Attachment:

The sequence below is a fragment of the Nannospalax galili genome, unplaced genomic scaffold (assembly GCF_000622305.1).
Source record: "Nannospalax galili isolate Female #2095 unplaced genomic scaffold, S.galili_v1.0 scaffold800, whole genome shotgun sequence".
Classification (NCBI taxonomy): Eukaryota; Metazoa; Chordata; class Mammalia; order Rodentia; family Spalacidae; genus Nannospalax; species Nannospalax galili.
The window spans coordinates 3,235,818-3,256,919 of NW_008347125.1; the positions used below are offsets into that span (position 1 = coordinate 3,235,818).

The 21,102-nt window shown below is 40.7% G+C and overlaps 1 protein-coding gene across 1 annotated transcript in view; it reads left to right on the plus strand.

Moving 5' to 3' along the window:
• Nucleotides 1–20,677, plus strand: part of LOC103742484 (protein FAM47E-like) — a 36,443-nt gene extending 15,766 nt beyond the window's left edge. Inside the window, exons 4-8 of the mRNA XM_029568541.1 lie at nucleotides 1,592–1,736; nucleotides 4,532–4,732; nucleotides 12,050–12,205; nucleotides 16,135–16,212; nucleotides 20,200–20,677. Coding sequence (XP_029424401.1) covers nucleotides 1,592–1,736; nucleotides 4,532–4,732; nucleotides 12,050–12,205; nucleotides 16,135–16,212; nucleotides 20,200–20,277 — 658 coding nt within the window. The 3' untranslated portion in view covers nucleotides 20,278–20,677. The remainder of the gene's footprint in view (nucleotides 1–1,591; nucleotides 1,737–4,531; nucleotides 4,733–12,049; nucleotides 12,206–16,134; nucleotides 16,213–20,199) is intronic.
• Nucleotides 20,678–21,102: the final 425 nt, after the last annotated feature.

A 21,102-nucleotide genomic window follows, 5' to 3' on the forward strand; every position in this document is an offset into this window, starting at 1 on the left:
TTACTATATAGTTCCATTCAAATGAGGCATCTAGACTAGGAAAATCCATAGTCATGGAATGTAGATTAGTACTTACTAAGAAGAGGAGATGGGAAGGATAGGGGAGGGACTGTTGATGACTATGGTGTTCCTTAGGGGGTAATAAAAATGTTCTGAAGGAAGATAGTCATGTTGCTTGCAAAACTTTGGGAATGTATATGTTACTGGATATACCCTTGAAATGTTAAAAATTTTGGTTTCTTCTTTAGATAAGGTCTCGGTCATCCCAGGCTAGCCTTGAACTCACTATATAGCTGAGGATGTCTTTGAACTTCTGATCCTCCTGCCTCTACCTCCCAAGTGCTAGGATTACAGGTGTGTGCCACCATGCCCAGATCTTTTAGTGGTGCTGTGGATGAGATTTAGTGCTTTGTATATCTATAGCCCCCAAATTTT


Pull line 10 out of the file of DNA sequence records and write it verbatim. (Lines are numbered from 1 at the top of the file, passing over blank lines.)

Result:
TTACTATATAGTTCCATTCAAATGAGGCATCTAGACTAGGAAAATCCATAGTCATGGAATGTAGATTAGTACTTACTAAGAAGAGGAGATGGGAAGGATAGGGGAGGGACTGTTGATGACTATGGTGTTCCTTAGGGGGTAATAAAAATGTTCTGAAGGAAGATAGTCATGTTGCTTGCAAAACTTTGGGAATGTATATGTTACTGGATATACCCTTGAAATGTTAAAAATTTTGGTTTCTTCTTTAGATAAGGTCTCGGTCATCCCAGGCTAGCCTTGAACTCACTATATAGCTGAGGATGTCTTTGAACTTCTGATCCTCCTGCCTCTACCTCCCAAGTGCTAGGATTACAGGTGTGTGCCACCATGCCCAGATCTTTTAGTGGTGCTGTGGATGAGATTTAGTGCTTTGTATATCTATAGCCCCCAAATTTT